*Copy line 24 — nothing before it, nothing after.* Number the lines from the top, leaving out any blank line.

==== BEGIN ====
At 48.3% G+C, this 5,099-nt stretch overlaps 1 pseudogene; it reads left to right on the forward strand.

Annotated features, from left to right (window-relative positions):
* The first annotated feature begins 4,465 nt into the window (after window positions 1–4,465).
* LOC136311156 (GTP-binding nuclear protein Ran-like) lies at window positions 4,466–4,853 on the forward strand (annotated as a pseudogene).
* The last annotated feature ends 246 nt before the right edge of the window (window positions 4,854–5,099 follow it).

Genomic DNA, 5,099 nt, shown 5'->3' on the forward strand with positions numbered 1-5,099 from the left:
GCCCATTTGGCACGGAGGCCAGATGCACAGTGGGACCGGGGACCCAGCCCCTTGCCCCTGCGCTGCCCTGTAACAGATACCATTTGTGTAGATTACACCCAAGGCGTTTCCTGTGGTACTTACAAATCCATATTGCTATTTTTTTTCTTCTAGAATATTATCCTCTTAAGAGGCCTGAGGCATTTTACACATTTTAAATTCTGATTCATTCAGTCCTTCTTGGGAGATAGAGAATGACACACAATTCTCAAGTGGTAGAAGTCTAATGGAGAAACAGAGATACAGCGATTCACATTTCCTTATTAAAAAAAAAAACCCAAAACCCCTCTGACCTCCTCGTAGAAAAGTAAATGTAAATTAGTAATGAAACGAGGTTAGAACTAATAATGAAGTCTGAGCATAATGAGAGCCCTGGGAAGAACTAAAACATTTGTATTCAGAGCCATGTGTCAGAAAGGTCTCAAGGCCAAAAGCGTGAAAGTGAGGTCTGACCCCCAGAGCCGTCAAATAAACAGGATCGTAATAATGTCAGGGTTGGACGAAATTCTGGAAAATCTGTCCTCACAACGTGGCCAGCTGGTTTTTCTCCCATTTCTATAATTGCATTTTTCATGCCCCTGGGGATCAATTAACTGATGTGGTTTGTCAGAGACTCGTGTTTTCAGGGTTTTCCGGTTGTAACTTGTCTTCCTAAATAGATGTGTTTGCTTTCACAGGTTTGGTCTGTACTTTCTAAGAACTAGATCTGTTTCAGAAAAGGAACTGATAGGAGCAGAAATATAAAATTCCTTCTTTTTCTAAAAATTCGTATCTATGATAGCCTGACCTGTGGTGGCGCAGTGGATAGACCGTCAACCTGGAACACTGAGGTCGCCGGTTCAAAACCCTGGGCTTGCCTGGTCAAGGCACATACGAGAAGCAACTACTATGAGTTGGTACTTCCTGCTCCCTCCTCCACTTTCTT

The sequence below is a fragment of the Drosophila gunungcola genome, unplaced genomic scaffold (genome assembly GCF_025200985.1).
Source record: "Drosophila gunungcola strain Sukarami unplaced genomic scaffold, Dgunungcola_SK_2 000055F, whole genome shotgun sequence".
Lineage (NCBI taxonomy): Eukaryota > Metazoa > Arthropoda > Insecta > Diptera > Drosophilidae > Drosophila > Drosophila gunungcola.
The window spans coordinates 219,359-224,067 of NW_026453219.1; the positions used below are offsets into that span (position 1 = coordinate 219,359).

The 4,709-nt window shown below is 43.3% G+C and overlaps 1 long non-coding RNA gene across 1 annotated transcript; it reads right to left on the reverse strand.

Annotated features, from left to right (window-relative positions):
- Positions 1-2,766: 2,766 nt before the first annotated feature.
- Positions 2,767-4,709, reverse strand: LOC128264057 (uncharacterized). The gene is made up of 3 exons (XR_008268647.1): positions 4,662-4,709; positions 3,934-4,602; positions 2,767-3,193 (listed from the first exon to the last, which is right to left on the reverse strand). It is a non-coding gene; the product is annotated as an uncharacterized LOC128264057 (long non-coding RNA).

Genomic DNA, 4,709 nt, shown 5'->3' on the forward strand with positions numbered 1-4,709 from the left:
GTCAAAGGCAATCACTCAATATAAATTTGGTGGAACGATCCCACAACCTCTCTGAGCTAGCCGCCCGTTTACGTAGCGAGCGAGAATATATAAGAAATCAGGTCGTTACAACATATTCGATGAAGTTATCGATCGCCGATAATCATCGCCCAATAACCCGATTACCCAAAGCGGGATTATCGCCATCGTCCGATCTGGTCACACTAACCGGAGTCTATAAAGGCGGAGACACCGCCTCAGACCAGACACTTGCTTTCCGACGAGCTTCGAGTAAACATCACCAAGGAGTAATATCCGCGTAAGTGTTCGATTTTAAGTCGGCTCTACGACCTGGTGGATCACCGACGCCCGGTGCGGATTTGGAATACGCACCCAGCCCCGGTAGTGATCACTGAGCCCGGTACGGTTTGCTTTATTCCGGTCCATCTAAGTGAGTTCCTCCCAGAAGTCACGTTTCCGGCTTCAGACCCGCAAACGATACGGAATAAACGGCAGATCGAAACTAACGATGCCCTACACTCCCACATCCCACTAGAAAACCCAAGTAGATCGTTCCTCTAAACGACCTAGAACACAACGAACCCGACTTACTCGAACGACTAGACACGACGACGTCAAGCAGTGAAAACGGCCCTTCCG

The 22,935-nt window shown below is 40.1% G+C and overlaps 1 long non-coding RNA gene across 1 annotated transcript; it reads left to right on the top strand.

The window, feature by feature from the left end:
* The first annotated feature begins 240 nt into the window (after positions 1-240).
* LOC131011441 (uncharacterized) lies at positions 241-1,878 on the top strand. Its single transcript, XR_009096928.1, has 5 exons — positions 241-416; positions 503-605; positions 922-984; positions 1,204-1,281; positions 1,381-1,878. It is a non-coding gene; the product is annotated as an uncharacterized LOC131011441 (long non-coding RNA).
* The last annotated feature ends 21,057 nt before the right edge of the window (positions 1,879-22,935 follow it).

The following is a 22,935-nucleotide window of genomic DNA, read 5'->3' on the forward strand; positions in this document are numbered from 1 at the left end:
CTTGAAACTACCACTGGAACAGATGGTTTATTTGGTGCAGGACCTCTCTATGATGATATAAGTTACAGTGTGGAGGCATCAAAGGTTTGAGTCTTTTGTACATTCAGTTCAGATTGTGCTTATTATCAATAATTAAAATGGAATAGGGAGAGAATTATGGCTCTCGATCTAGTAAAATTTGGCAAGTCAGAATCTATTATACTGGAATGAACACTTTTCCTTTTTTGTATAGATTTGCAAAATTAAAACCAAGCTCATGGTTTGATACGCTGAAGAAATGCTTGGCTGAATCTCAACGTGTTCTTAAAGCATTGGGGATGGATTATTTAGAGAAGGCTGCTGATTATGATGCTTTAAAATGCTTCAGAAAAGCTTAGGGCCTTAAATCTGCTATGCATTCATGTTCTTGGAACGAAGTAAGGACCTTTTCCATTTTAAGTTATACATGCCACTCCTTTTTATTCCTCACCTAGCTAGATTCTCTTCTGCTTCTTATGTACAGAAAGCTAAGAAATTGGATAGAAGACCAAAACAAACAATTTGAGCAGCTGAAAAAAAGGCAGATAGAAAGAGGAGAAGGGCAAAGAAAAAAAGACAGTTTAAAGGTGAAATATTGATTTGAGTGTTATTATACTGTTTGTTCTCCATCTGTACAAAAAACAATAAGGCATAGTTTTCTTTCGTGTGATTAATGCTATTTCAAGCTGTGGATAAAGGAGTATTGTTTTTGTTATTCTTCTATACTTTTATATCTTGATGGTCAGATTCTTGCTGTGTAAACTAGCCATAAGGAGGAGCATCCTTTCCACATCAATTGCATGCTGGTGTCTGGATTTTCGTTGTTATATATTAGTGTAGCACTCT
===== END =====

CTTGAAACTACCACTGGAACAGATGGTTTATTTGGTGCAGGACCTCTCTATGATGATATAAGTTACAGTGTGGAGGCATCAAAGGTTTGAGTCTTTTGTACATTCAGTTCAGATTGTGCTTATTATCAATAATTAAAATGGAATAGGGAGAGAATTATGGCTCTCGATCTAGTAAAATTTGGCAAGTCAGAATCTATTATACTGGAATGAACACTTTTCCTTTTTTGTATAGATTTGCAAAATTAAAACCAAGCTCATGGTTTGATACGCTGAAGAAATGCTTGGCTGAATCTCAACGTGTTCTTAAAGCATTGGGGATGGATTATTTAGAGAAGGCTGCTGATTATGATGCTTTAAAATGCTTCAGAAAAGCTTAGGGCCTTAAATCTGCTATGCATTCATGTTCTTGGAACGAAGTAAGGACCTTTTCCATTTTAAGTTATACATGCCACTCCTTTTTATTCCTCACCTAGCTAGATTCTCTTCTGCTTCTTATGTACAGAAAGCTAAGAAATTGGATAGAAGACCAAAACAAACAATTTGAGCAGCTGAAAAAAAGGCAGATAGAAAGAGGAGAAGGGCAAAGAAAAAAAGACAGTTTAAAGGTGAAATATTGATTTGAGTGTTATTATACTGTTTGTTCTCCATCTGTACAAAAAACAATAAGGCATAGTTTTCTTTCGTGTGATTAATGCTATTTCAAGCTGTGGATAAAGGAGTATTGTTTTTGTTATTCTTCTATACTTTTATATCTTGATGGTCAGATTCTTGCTGTGTAAACTAGCCATAAGGAGGAGCATCCTTTCCACATCAATTGCATGCTGGTGTCTGGATTTTCGTTGTTATATATTAGTGTAGCACTCT